• readily available at all times to the entire population.

Why to Grow Locally?

The energy used on a farm is relatively small, but once food processing and packaging inputs and “food miles” in transportation are taken into account, the energy impact becomes much larger. More often than not, packaging is made heavier to protect contents travelling great distances which contributes to extra waste once unpacked. And produce that is ripened on the vine has better texture, flavour and nutrition than produce harvested unripe, then treated with chemicals and ripened during shipping.

This scenario could be reversed by re-establishing local food supply systems and substituting ‘near for far’ in production and distribution systems. Local food systems also have great potential to reduce the damaging environmental effects of the current food supply system. Also a local food system does more than just connect growers, businesses, and consumers in a region. It considers the bigger issues of health and nutrition, economic development, environmental sustainability, and overall community strength. Together, these elements greatly impact how people in a community live and interact.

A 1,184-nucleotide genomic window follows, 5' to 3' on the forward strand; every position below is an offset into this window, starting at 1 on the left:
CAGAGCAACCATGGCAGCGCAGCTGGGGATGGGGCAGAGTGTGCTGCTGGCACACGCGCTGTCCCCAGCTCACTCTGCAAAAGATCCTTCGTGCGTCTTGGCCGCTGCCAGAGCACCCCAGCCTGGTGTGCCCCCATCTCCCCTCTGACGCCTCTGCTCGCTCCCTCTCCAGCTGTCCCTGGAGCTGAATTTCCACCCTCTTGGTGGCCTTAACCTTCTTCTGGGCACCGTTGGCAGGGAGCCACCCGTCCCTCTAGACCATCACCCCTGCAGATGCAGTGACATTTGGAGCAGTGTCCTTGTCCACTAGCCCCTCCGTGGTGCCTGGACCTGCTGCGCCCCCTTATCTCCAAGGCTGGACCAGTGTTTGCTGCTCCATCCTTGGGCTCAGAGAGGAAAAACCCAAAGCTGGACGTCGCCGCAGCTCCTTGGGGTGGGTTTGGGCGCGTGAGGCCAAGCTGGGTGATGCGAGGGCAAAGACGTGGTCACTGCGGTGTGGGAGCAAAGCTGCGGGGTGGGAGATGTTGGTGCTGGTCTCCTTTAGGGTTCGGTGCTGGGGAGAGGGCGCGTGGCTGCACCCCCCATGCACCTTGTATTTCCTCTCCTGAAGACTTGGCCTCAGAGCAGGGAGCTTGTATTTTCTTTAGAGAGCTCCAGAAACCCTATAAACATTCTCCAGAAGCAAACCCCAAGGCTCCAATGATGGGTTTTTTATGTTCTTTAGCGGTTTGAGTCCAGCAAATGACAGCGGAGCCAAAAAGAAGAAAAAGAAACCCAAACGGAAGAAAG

What to Grow Locally?

It was found that lamb, beef and pork have very high energy costs at production and processing. Among the animal meat products, chicken and fish have the least energy costs till the gate of production house. A large component of the total energy input in that case is to transport it from farm to fork. Therefore, if chicken and fish were locally produced, the energy spent on transporting the produce would reduce to a fraction. Also the bio capacity to grow chicken and fish is much lesser compared to other meat products.

Therefore it makes the most sense, from an energy perspective, to grow vegetables, fruits, chicken and fish locally.

It makes the most sense, from an energy perspective, to grow vegetables, fruits, chicken and fish locally in Singapore.

Vegetables, fruits, chicken and fish are most suited to be grown locally in Singapore.